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News October 3, 2005 Issue

Firms Need to Break Silos When Developing E-mail Policies

A key theme during the IDC/Kahn Consulting e-mail conference last month:

When developing and implementing an e-mail retention, storage, and retrieval policy, compliance staff need to sit down and talk to the computer people. "Unless you have a number of folks around a table, itís not going to be done right," said Randolph Kahn of Kahn Consulting.

Lee Dittmar of Deloitte Consulting agreed. When it comes to managing e-mails and other electronic records, compliance "canít sit on top . . . it needs to be part of what you do," he said. "You canít add compliance in after the fact."

Why do both sides need to be present? "Itís not the job of IT to interpret law," noted Kahn Consulting director Barclay Blair. On the other hand, he said, lawyers "need to understand whatís possible from an IT perspective."

Moreover, business people need to be at the table as well, to weigh the risk and rewards and payoffs and costs of various e-mail strategies. "The business people need to bring their expertise at managing problems to bear on information management," said Blair. And, of course, if a firm has a records management staff, that group should participate as well. Some panelists also suggested that a firmís human resources department be involved in e-mail discussions.

After breaking down the silos, the next challenge is to get the various individuals to speak ó or at least understand ó each otherís languages. Often, noted Dittmar, when IT, legal, and business do talk, "they are not really sure about what the other person is talking about." Blair noted that IT and legal people think about e-mail in entirely different ways: IT people have traditionally been concerned with issues such as mailbox capacity, attachment size, and storage. Legal and compliance types, however, focus on the content of e-mails, regulations, and e-mail retrieval.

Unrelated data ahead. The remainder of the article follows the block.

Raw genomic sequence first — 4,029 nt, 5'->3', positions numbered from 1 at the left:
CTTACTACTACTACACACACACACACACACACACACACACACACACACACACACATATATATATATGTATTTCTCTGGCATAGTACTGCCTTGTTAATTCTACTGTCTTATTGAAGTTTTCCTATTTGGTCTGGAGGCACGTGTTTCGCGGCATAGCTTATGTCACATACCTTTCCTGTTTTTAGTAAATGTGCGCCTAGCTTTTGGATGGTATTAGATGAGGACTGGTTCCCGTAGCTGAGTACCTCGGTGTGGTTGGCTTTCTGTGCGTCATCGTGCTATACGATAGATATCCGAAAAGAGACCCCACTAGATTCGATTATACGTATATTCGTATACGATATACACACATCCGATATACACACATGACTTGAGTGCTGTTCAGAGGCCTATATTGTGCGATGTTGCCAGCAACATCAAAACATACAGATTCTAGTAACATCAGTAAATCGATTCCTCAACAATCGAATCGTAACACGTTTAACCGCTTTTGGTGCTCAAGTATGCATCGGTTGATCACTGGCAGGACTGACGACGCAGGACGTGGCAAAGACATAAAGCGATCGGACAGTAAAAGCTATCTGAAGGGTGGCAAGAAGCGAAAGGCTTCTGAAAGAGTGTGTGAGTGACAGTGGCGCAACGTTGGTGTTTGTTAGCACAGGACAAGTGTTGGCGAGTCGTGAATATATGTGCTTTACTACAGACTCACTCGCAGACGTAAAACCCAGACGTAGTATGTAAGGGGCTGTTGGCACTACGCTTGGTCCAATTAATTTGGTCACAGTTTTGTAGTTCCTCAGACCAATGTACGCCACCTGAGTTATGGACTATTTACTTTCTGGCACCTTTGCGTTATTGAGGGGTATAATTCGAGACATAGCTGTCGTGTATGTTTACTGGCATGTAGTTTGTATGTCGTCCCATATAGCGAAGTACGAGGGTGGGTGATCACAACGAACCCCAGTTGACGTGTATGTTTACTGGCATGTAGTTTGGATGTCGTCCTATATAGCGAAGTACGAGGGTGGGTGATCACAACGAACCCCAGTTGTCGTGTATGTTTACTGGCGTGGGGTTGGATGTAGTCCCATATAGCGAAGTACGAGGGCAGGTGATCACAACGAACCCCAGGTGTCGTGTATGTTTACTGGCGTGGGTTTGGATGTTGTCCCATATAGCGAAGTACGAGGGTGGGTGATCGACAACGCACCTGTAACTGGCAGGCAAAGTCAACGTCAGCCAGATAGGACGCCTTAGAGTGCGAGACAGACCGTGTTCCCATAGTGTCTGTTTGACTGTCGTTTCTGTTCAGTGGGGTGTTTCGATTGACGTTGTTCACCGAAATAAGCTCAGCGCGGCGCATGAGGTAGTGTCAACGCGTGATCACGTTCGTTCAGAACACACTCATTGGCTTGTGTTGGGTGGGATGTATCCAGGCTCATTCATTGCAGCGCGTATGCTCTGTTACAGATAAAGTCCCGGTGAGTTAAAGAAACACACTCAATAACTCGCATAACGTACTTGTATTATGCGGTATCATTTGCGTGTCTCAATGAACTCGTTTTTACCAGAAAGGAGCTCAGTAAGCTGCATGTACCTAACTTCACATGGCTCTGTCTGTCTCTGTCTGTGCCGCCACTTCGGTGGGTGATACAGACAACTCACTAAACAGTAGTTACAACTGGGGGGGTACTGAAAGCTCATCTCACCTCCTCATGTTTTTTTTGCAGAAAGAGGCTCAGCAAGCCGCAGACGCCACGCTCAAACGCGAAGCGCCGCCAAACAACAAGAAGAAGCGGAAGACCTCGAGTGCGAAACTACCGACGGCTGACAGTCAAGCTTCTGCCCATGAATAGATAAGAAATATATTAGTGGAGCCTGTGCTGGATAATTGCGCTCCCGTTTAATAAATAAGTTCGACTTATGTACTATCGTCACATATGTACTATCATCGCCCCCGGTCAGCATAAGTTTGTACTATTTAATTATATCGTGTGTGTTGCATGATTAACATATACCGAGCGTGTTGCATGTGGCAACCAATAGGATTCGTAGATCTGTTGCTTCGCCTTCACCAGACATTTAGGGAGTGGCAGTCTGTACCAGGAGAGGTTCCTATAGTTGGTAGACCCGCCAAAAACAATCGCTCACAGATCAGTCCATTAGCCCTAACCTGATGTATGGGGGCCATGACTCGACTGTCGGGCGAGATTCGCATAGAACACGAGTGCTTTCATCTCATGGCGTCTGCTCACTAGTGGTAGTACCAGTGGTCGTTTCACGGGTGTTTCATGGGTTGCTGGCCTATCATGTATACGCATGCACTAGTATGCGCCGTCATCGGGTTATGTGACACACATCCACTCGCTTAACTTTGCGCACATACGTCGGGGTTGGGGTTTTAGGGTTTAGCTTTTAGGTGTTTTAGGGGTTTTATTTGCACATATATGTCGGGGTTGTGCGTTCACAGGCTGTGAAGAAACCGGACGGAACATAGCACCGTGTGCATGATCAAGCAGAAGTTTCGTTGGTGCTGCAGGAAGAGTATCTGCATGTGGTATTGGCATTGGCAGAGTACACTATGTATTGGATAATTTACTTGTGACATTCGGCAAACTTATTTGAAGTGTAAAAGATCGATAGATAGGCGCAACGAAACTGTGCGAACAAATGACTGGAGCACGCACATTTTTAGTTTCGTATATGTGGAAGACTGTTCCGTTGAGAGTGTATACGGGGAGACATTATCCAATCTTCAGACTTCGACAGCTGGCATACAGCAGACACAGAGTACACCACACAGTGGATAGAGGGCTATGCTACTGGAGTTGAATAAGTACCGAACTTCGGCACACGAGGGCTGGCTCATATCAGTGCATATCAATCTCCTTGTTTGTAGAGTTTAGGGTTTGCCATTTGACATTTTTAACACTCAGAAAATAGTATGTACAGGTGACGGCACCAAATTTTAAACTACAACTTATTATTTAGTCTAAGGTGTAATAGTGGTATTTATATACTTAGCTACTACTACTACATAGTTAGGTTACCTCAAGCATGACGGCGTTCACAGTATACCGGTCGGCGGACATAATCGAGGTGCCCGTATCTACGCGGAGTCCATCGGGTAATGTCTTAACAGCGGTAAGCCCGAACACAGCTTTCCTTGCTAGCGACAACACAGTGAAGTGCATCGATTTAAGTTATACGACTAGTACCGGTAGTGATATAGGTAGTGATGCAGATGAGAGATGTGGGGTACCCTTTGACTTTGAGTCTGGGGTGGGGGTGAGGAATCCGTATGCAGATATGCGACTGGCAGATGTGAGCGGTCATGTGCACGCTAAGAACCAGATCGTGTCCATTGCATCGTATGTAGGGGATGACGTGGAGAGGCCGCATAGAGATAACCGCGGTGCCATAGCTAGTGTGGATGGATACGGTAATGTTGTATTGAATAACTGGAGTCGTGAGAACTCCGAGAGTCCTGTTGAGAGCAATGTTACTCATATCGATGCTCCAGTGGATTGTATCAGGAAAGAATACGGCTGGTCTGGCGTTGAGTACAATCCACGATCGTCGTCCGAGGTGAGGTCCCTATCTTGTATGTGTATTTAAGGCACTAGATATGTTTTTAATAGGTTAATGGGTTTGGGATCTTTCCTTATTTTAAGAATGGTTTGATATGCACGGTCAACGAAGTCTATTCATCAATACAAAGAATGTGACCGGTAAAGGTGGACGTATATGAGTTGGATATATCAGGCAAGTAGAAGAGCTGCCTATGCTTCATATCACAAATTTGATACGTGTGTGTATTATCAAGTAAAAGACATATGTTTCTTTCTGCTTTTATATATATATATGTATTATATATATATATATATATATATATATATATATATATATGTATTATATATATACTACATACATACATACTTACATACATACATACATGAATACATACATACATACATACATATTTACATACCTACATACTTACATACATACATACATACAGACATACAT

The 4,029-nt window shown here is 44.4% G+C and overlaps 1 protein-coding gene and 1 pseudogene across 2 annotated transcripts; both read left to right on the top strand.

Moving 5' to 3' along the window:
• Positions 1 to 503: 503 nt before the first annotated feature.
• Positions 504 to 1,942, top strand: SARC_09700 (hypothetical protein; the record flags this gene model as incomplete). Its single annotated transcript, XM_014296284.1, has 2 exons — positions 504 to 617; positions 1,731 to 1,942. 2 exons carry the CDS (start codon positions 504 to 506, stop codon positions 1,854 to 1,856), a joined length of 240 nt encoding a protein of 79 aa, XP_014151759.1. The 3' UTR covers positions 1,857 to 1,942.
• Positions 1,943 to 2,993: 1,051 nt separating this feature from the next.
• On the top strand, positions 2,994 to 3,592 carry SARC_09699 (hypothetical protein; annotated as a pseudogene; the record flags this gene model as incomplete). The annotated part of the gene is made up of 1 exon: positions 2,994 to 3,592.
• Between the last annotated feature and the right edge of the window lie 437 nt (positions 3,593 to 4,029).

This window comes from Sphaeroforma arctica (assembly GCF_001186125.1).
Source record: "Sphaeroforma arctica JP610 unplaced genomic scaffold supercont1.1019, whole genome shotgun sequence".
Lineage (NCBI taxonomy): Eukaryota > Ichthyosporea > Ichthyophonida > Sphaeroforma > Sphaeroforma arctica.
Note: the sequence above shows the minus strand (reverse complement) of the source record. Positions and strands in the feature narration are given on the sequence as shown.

Blair provided another example of different perspectives, using data encryption. Legal and compliance, he said, might be focused on what courts and regulators view as reasonable encryption procedures. The IT department might be concerned about balancing system performance with encryption strength. The business side might be most concerned about avoiding a bottom line impact from security breaches. And records management staff might focus on still other issues, such as whether the "decoder ring" necessary to unlock the encrypted data will be available years down the line.

There is a downside, however, to getting folks around a table: the best decisions arenít always made by committee. One suggestion, offered by a conference attendee, is to designate a new corporate officer responsible for integrating legal, IT, business and records management issues. "You need to incent someone who is held accountable for all of these issues," said the attendee. "While the CEO may be held ultimately accountable," the CEO may take the view that "I donít do IT," she said. "He may need a delegated chief."

Also of note: the e-mail experts at the conference listed a number of historic approaches to e-mail retention that, they claimed, no longer work. Check out the last bullet:

  • Take the lowest cost approach, then beg for forgiveness.
  • Just make do.
  • Let each division within a firm decide for itself how to retain e-mails.
  • Just keep everything.